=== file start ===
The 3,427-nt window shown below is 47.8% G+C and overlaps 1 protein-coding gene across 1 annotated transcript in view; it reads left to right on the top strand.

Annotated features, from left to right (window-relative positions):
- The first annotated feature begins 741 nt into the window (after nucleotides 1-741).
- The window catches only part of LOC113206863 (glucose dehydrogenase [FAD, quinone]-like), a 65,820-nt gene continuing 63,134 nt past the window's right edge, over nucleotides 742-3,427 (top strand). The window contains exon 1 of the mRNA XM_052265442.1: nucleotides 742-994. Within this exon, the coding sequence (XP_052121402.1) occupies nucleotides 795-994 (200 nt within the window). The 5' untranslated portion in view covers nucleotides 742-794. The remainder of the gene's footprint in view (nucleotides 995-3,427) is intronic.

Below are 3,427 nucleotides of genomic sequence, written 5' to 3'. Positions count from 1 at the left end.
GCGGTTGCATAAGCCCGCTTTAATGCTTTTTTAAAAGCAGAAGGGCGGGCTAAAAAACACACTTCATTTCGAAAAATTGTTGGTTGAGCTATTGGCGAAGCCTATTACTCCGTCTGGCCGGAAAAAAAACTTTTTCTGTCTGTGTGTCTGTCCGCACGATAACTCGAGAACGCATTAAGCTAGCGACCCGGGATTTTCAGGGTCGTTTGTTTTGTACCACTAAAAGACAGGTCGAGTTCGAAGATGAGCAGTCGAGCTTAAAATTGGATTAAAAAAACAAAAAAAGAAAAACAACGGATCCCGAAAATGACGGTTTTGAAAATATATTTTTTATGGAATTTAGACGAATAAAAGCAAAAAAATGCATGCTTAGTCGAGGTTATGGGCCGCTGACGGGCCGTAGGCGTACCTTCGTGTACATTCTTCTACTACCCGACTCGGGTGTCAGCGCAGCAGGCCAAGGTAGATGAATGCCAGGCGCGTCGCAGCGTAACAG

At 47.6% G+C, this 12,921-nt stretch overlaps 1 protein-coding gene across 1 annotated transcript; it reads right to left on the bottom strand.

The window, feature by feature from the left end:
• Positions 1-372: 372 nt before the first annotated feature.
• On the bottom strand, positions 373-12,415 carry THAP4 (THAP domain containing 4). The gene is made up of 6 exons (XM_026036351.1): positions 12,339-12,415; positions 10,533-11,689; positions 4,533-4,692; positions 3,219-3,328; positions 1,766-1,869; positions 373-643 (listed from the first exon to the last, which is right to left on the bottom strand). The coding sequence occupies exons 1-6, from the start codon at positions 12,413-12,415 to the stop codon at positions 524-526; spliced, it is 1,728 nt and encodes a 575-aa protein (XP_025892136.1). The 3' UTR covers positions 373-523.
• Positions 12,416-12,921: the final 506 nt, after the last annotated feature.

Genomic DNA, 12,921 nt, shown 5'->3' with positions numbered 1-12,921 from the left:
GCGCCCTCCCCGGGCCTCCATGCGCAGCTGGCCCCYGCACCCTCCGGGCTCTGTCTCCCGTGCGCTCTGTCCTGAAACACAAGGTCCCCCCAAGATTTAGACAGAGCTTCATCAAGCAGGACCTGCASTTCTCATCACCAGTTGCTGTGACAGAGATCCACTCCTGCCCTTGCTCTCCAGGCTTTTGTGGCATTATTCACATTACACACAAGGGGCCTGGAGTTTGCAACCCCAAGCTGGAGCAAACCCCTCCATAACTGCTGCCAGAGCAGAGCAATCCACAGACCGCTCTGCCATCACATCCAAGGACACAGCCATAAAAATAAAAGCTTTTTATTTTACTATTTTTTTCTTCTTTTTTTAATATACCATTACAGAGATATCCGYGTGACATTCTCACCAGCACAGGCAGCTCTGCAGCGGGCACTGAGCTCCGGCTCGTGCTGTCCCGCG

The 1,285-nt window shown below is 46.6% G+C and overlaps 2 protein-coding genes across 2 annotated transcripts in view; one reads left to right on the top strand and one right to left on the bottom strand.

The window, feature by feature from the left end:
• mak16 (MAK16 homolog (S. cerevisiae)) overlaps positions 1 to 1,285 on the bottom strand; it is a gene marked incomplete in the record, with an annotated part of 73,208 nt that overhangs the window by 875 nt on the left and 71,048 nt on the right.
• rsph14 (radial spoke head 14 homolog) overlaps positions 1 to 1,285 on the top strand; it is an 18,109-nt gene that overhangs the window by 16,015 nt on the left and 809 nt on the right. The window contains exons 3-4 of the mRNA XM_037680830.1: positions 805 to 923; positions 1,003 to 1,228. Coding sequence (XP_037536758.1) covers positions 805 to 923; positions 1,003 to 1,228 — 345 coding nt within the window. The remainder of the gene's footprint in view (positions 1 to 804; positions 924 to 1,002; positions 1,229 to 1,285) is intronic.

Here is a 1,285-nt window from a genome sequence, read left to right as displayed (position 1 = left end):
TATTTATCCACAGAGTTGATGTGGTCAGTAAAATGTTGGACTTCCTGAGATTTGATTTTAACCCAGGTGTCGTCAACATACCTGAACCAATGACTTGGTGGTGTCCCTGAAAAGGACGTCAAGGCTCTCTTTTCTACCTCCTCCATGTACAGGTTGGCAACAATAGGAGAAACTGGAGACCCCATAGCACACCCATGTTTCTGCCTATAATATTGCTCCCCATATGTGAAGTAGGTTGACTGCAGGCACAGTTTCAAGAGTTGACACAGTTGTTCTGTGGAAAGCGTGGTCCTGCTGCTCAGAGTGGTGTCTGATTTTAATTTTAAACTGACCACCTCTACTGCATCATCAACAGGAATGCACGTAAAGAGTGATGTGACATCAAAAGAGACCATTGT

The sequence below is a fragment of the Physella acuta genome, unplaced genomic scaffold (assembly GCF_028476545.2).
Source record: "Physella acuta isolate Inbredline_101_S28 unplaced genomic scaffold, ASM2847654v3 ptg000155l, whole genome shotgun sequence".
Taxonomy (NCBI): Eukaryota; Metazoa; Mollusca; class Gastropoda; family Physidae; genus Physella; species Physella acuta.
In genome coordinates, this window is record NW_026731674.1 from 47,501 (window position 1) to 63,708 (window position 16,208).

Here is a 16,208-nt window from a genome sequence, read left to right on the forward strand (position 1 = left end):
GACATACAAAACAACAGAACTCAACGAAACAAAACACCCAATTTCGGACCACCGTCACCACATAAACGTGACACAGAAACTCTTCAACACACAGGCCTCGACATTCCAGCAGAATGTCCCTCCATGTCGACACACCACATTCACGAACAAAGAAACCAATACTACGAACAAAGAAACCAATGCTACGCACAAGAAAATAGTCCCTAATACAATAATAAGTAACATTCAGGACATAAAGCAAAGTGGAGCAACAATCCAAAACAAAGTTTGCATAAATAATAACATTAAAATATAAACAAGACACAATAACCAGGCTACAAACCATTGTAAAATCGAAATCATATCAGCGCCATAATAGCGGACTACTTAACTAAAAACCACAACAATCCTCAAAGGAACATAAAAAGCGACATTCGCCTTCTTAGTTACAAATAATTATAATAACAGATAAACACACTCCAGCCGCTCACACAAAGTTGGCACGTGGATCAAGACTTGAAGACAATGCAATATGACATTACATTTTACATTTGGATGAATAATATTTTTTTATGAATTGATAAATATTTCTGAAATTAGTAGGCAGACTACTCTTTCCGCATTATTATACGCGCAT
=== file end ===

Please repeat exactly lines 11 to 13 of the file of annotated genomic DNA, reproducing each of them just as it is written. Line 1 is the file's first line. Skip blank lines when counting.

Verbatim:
• Positions 12,416-12,921: the final 506 nt, after the last annotated feature.

Genomic DNA, 12,921 nt, shown 5'->3' with positions numbered 1-12,921 from the left:
GCGCCCTCCCCGGGCCTCCATGCGCAGCTGGCCCCYGCACCCTCCGGGCTCTGTCTCCCGTGCGCTCTGTCCTGAAACACAAGGTCCCCCCAAGATTTAGACAGAGCTTCATCAAGCAGGACCTGCASTTCTCATCACCAGTTGCTGTGACAGAGATCCACTCCTGCCCTTGCTCTCCAGGCTTTTGTGGCATTATTCACATTACACACAAGGGGCCTGGAGTTTGCAACCCCAAGCTGGAGCAAACCCCTCCATAACTGCTGCCAGAGCAGAGCAATCCACAGACCGCTCTGCCATCACATCCAAGGACACAGCCATAAAAATAAAAGCTTTTTATTTTACTATTTTTTTCTTCTTTTTTTAATATACCATTACAGAGATATCCGYGTGACATTCTCACCAGCACAGGCAGCTCTGCAGCGGGCACTGAGCTCCGGCTCGTGCTGTCCCGCG